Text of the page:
Saturday, August 20th, 2011
A recent Life Practice Program graduate, Beth Sarver, wrote these comments about her experience of participating in the Life Practice Program in Seattle.
The Interplay Life Practice Program came into my life at the most perfect time. The forms and methods that I learned have expanded my work, my mothering skills and most awesomely I have experienced a cosmic shift in my spiritual life. I have always been a storyteller, performer, dancer, singer and creative person… but now I have experienced the potency of prayers lifted through dance and the power of laughing til I cry and wailing until I sigh and say “Wheeeee!” I have had a lot of dynamic learning experiences in my life, but none would compare with the richness that has come into every facet of my life after completing this program. I am humbled by the life changing power of play. I am transformed by the empowering surge of energy that exforms through movement and stillness, story and song. This training catalyzed my heart, mind, body and spirit. I look forward to the Leadership program and continuing to grow the interplay modalities on behalf of folks with disabilities and youth in crisis.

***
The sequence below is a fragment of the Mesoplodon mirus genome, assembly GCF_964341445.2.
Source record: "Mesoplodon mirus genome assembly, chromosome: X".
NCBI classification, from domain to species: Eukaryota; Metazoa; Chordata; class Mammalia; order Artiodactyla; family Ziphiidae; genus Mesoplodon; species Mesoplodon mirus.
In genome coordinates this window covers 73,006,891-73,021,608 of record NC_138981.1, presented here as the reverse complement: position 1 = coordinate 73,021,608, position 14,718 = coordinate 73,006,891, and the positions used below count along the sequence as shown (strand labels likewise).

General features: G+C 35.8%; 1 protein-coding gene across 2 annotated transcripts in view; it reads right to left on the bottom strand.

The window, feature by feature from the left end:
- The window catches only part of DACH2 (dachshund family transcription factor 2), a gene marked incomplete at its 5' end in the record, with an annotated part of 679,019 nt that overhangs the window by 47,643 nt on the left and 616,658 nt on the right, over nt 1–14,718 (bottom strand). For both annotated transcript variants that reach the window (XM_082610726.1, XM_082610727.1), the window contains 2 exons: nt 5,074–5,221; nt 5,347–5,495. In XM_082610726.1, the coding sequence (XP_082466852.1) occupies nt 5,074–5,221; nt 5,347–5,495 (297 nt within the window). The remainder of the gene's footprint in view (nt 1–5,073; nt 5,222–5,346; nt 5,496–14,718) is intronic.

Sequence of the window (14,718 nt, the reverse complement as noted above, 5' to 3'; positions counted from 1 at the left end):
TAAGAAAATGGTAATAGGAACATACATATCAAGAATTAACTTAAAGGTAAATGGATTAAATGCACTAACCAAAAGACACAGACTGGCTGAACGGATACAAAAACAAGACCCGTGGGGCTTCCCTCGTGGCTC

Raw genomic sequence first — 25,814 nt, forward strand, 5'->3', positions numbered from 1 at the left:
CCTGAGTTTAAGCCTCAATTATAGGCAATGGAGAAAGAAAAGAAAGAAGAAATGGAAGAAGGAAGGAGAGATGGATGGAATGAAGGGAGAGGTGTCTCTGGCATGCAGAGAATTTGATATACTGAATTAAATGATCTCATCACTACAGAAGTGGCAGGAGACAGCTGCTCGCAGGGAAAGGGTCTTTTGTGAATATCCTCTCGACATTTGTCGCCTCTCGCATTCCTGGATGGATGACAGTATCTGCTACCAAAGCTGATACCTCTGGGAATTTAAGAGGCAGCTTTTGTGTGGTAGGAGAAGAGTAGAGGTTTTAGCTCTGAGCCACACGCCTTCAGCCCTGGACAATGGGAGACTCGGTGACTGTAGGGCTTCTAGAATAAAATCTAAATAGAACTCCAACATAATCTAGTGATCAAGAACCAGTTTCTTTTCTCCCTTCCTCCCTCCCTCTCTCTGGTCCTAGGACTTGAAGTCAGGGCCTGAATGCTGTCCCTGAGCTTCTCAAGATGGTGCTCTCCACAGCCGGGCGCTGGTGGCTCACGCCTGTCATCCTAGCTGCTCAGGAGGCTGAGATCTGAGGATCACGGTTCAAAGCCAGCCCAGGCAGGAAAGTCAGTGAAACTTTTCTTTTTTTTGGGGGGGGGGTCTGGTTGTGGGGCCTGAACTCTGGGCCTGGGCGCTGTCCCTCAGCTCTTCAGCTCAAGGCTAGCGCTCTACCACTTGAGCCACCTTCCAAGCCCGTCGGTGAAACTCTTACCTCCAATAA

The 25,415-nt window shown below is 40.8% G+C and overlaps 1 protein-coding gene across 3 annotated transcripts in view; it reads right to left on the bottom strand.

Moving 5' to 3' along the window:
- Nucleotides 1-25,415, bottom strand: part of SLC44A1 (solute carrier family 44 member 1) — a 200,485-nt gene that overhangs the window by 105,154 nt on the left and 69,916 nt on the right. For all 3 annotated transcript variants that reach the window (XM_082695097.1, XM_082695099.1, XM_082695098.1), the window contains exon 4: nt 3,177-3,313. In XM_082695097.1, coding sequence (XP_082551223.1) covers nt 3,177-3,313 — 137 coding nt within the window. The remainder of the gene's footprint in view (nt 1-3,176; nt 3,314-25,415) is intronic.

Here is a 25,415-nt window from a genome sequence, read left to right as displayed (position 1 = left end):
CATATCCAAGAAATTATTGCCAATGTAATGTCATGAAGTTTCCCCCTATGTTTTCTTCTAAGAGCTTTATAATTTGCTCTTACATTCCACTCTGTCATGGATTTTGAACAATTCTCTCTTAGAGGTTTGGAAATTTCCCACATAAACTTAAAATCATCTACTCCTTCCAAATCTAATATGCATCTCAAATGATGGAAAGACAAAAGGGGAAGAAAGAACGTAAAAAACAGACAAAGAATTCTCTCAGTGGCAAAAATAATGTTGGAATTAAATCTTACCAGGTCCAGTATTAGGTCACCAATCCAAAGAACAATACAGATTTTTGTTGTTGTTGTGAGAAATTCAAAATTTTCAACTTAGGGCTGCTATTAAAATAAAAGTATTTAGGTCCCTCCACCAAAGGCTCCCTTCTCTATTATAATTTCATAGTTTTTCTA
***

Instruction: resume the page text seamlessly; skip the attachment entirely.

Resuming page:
Tuesday, December 28th, 2010
My four “20 something” children suggested that we needed some new holiday traditions that involved more than opening presents on Christmas morning. The gift that they decided to give each other was “ecstatic following”. Each person in our family came up with an idea for a family activity on Christmas weekend. The gift from everyone else was to show up, be present, and participate without complaining.
This was not as easy as it might seem! Ice skating for the first time in 35 years (and I was lousy at it then) was a bit of a challenge for me. Then there was the cookie baking and decorating. Nothing makes me swear faster than a rolling pin with dough stuck to it! And my son had never attempted to decorate anything with frosting in his life. It was also a dangerous activity after taking twenty years olds to the Picasso exhibit at the Seattle Art Museum. Those Picasso inspired Gingerbread men had uniquely placed anatomically correct parts! Laughter ensued…and their father decided that some of the Gingerbread men needed another layer of clothing before delivering them for Christmas gifts.
The weekend turned into a very memorable time. Our whole family found ways to interact and enjoy each other. Occassionally I had to remind them and myself that the gift we were giving each other was “ecstatic following”. It was just the right reminder to support us to show up for activities when they weren’t our first choice. I wish I had known about InterPlay’s ideas of “following and leading” when they were younger. What a miraculous and delightful gift!